In 2010, to identify gaps in CCM policies and understand the current status of CCM implementation, we conducted a survey on the CCM of malaria, pneumonia, diarrhoea and neonatal infections in the 68 countries prioritized by the Countdown to 2015 initiative in 2008 (list available at: http://www.countdown2015mnch.org/reports-publications/2010-country-profiles/2008-country-profiles)17; together, these Countdown priority countries account for about 97% of maternal, neonatal and child deaths worldwide each year. To our knowledge, this was the first comprehensive survey on the CCM of childhood illnesses since a survey of the CCM of pneumonia in 57 African or Asian countries in 2008.18 The results presented here provide a basis for future advocacy work, resource mobilization, programme support and evidence generation.
A 26-item questionnaire on the CCM of malaria, pneumonia, diarrhoea and neonatal infections was pre-tested in Pakistan and Senegal and then distributed, in 2009 or 2010, to the relevant policy-makers and implementers in the 68 Countdown priority countries. The questionnaire addressed the status of CCM policies, implementation and plans; the concerns of the CCM implementers and policy-makers; CHW activities, training manuals, lengths of training; referral policies and remuneration; and drug policies and availability. In an attempt to enhance the quality of the data collected, the questionnaire included multiple questions on the same topic and was sent to two, three or four individuals in each country. Data were only included in the final analysis if they came from a country (henceforth a “responding” country) in which at least one policy-maker and one implementer had fully completed a questionnaire. Most questionnaires were completed by United Nations officers and their health ministry counterparts. For each country that provided at least one completed questionnaire, the recorded data were reviewed during one or two telephone interviews with field experts (from nongovernmental organizations [NGOs] or academic institutions working on CCM) until any ambiguities and discrepancies were resolved.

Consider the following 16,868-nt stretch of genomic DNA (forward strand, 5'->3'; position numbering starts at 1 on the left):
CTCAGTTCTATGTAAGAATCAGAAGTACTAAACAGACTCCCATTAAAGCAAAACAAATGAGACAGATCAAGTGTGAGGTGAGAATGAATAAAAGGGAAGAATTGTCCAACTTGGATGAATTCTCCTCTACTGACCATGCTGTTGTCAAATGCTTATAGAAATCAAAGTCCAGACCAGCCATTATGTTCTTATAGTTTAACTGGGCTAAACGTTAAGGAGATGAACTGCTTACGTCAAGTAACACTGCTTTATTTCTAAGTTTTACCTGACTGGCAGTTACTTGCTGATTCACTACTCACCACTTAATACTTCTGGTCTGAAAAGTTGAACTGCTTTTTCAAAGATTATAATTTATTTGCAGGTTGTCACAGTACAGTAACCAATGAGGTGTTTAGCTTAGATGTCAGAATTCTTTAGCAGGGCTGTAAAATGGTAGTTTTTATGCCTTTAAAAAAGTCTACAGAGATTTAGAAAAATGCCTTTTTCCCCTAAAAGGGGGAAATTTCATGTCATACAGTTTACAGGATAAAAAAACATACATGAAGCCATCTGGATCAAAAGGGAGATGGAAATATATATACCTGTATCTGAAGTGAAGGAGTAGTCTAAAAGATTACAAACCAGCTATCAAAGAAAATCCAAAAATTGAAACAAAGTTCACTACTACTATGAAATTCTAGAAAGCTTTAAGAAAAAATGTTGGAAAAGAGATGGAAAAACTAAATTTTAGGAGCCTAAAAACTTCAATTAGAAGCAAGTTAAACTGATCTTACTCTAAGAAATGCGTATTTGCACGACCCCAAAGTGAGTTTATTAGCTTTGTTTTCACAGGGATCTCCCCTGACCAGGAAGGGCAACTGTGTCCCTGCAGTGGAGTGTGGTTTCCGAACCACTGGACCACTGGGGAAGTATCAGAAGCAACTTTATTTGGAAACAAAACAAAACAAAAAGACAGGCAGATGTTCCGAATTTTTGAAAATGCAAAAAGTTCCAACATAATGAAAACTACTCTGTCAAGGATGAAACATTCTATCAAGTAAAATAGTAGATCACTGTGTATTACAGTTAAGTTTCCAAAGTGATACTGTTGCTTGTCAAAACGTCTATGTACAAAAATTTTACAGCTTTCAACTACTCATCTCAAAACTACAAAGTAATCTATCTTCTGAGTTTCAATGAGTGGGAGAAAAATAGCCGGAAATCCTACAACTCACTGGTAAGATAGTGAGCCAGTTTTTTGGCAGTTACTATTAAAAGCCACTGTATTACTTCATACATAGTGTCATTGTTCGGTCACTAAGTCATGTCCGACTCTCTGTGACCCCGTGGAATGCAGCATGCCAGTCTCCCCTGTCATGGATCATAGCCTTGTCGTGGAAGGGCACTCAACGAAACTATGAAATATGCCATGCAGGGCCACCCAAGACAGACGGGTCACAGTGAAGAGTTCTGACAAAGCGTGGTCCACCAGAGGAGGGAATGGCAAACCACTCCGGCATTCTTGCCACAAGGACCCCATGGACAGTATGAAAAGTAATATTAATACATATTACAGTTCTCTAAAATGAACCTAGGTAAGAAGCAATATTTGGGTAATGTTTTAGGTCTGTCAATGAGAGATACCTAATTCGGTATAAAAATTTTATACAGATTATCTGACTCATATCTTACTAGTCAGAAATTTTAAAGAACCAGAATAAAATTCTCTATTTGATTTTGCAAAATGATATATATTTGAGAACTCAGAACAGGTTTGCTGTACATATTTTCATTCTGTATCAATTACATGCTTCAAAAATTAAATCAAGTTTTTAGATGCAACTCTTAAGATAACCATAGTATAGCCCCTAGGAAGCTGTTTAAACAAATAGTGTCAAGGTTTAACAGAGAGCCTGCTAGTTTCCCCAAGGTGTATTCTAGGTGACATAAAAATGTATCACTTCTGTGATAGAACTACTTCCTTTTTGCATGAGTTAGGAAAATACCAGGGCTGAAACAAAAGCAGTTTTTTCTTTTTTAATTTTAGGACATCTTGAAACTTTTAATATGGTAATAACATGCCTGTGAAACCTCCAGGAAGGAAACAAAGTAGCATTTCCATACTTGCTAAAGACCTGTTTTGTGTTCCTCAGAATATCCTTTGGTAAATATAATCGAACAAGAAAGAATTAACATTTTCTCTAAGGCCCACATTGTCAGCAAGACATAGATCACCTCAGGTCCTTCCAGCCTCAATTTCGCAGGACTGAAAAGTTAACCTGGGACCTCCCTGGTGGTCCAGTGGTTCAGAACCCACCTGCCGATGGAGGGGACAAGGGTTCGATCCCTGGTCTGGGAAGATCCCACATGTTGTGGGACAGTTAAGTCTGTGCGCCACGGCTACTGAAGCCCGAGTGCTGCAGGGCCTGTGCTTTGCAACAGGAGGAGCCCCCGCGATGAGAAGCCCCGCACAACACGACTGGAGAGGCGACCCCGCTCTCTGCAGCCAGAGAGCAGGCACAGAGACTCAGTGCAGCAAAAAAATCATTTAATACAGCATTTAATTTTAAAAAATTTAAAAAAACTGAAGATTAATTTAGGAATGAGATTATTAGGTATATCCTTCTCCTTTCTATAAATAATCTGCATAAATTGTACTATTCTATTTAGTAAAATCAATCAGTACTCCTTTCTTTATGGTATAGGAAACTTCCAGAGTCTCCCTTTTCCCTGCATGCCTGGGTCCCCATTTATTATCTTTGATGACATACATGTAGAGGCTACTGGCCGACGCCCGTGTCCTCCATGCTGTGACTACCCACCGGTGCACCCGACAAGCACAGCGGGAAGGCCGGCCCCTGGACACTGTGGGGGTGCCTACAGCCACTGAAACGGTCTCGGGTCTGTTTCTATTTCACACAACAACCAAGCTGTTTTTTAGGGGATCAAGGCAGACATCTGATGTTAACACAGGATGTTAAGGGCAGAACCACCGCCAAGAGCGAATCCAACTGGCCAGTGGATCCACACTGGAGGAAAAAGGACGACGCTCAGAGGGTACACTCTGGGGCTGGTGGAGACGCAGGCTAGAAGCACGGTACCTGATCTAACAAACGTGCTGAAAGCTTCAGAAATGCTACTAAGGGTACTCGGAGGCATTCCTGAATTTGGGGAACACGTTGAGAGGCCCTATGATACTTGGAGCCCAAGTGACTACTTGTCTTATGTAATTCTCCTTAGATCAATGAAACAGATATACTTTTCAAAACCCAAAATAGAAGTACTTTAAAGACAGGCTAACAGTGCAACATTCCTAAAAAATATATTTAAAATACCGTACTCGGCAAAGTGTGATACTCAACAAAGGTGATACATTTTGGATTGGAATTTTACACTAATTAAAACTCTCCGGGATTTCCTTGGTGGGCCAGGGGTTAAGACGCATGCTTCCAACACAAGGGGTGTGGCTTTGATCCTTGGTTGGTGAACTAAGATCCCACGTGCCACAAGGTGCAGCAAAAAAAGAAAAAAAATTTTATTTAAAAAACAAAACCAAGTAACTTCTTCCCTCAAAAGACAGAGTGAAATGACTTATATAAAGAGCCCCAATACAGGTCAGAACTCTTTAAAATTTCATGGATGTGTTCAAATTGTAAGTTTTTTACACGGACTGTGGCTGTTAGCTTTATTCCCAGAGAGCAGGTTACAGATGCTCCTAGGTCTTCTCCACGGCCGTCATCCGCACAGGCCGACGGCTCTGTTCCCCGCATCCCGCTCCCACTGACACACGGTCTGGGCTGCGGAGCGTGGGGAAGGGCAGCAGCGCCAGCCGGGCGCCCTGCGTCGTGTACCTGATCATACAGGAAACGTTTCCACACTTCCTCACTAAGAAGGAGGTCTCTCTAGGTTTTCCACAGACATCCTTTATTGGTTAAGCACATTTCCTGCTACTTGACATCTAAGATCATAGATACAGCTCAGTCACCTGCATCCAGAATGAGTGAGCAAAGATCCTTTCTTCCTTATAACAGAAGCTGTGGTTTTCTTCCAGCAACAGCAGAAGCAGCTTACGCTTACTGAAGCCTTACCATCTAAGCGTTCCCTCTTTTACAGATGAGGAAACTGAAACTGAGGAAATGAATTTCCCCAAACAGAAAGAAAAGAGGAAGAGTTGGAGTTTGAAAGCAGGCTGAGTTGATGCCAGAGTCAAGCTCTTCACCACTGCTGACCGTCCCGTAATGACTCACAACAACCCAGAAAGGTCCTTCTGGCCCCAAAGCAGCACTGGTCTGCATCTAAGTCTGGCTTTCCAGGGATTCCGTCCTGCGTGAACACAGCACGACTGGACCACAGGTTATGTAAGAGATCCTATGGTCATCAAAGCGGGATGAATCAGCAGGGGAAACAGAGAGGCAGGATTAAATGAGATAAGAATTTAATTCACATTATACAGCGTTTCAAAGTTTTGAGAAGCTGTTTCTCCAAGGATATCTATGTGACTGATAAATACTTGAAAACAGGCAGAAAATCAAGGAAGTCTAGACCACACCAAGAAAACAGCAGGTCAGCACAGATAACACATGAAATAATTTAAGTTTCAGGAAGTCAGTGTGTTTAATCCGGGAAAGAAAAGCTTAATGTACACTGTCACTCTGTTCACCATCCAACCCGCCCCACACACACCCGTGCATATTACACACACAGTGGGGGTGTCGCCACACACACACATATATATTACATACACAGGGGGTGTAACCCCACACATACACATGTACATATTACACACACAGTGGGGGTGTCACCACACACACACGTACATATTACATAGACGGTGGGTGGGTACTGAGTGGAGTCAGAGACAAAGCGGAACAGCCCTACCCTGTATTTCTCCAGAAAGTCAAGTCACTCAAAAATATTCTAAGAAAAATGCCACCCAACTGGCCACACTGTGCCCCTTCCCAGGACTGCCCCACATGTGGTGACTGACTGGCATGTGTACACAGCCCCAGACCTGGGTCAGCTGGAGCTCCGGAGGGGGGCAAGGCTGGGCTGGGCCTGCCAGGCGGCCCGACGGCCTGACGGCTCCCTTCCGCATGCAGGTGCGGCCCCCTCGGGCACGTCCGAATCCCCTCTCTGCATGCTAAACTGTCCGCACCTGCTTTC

The International Standard Classification of Occupations (ISCO-08) defines CHWs as workers who provide health education, basic preventive care, referral and follow-up, case management, and home-visit services to communities.19 In this assessment, however, we only included programmes and CHWs offering curative treatments at the community level for at least one of the four categories of illness that were of interest (i.e. diarrhoea, malaria, pneumonia or neonatal infections). A CCM policy was defined as official when there was a health ministry written policy, memorandum or letter authorizing CCM and permissive when there were only CCM guidelines, the strategy was part of the country’s national plans, or the health ministry produced or approved CCM training manuals. Either of these types of policies was considered “supportive”.
A CCM programme was considered to exist in a country when the health ministry either led CCM implementation or had an active implementing role (with or without the additional support of implementing agencies, NGOs, academic institutions or other partners). Such a programme was categorized as “national” when CCM had been introduced in more than half of the country’s districts and as “subnational” when the intervention covered fewer of the country’s districts. Some CCM implementation also occurred within pilot or research studies, without any direct health ministry leadership, and in each case this was categorized as a “district project”.